Facebook founder calls for universal Internet to help cure global ills

27 Sep 2015 | Author: | No comments yet »

Facebook chief announces project to connect refugee camps to the Internet.

UNITED NATIONS — Mark Zuckerberg, chief executive of Facebook, promoted access to the Internet as “an enabler of human rights” and a “force for peace” yesterday (Sept 26), as he announced that his company would help the United Nations bring Internet connections to refugee camps. “It’s not all altruism,” Mr Zuckerberg said later, in an implicit acknowledgment that drawing new users to his service is also good for Facebook’s bottom line. “We all benefit when we are more connected.” Mr Zuckerberg’s remarks came at a lunch hosted by the U.N.NEW YORK: Facebook founder Mark Zuckerberg and Microsoft billionaire Bill Gates have thrown their weight and resources behind the goal of bringing Internet access to everyone in the world by 2020.

It was attended by government leaders and business executives and was intended to encourage private-sector cooperation to advance the ambitious global development goals adopted on Friday in the General Assembly. Other signatories included Jimmy Wales, co-founder of free online encyclopedia Wikipedia, and U2 frontman Bono on behalf of his One anti-poverty campaign. U.N. officials estimate half the world does not have reliable access, especially women and girls, whose education and health is crucial to anti-poverty efforts. “The Internet belongs to everyone. Yesterday, she made a strong pitch to business leaders to do their part, reminding them that curbing corruption, which is one of the goals, would make their lives easier, too. Releasing the report, UN Secretary-General Ban Ki-moon said that more than $25 billion has been committed so far to meeting the goals, led by $3.3 billion from the United States and large pledges from Canada, Germany and Sweden.

The Bill and Melinda Gates Foundation on Saturday launched its own roadmap, which placed a top priority on improving the health and education for girls. Internet.org teamed up with phone carriers to offer free access to Facebook and other websites in developing countries like India, but critics said it restricted what people could access in what they called Facebook’s “walled garden”.

Poverty has already been cut in half in the past 15 years, she said. “The glass is half full,” she added. “The last mile is always the most difficult.” The connectivity ambitions are at the center of Mr. In April, 65 organisations from around the world sent an open letter to Mr Zuckerberg complaining that the project violated the principles of net neutrality in the guise of “access for impoverished people”. The U.N. visit capped a week in which Zuckerberg — whose company’s service reaches 1.3 billion members worldwide — has taken on a global leadership role.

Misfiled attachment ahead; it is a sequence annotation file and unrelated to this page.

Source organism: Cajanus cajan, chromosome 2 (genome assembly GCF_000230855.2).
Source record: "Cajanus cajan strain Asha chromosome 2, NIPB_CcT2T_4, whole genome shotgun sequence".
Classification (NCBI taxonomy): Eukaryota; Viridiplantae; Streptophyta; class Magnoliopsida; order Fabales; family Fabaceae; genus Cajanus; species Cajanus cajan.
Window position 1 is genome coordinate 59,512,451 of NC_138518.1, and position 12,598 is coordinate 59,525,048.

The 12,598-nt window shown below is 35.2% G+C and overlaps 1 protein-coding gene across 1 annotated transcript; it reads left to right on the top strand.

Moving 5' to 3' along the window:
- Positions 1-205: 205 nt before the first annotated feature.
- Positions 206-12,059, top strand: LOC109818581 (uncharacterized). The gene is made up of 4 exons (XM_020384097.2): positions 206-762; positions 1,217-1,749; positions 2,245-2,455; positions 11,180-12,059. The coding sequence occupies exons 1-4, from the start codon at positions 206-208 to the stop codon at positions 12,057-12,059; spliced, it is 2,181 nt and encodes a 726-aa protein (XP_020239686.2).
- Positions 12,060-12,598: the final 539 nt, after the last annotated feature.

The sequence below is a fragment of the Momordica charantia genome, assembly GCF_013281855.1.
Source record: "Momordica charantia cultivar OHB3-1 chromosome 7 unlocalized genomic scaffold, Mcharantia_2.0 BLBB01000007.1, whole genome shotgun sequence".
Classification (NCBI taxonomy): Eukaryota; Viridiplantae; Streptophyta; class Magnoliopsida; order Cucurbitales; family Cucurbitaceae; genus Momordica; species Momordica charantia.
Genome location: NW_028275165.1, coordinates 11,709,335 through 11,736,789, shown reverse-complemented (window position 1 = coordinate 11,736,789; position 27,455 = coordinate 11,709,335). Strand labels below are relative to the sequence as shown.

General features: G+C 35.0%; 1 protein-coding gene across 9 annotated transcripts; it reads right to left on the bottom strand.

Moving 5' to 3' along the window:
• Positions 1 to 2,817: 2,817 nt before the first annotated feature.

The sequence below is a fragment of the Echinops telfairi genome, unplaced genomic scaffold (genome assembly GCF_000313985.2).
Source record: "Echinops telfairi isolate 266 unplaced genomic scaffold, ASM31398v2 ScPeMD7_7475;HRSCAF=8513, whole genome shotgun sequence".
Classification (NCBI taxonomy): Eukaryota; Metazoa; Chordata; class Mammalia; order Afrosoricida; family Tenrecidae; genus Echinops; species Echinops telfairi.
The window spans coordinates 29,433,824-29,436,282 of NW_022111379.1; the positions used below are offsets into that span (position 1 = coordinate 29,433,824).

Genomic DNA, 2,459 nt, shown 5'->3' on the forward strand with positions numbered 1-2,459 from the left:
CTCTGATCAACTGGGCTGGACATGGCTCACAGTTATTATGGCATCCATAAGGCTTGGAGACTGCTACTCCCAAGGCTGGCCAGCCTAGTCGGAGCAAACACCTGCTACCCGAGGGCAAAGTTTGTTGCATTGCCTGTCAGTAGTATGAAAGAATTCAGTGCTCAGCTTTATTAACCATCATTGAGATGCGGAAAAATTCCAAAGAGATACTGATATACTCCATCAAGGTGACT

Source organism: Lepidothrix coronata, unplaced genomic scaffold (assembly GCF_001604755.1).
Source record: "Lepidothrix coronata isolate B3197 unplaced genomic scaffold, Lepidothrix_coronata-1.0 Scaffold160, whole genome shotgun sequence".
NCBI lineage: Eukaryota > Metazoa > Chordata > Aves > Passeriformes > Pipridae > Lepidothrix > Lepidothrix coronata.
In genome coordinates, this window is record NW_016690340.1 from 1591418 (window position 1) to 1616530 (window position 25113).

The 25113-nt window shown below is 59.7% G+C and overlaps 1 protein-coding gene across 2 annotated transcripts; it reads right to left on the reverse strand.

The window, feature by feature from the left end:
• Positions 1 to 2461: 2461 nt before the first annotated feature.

We’ll have to wait and see what ‘ol Zuck’s got in store for us this time, but here’s one possibility: A network of giant drones that beam internet across the far corners of the planet using lasers. After meeting with Chinese President Xi Jinping in the Pacific Northwest earlier in the week, Zuckerberg will host India Prime Minister Narendra Modi in a town hall Sunday. (Zuckerberg visited Modi in India last year.) As Facebook continues its astonishing growth overseas, it is increasingly training its sights on the world’s two most populous countries.

Nearby, Obama administration officials sponsored an event to demonstrate anti-censorship tools, built with financial help from the government, for dissidents in repressive countries. “The openness of the global Internet is challenged today like never before,” Tom Malinowski, the assistant secretary of state for democracy, human rights and labour, said, calling the countermeasures that companies and groups were developing “a foretaste of our response”. Zuckerberg’s remarks coincided with a petition that he began with the entertainer Bono, the philanthropist Mo Ibrahim and others to expand connectivity, calling Internet access “essential” to achieving the development goals but skirting thorny issues like net neutrality and Internet censorship.

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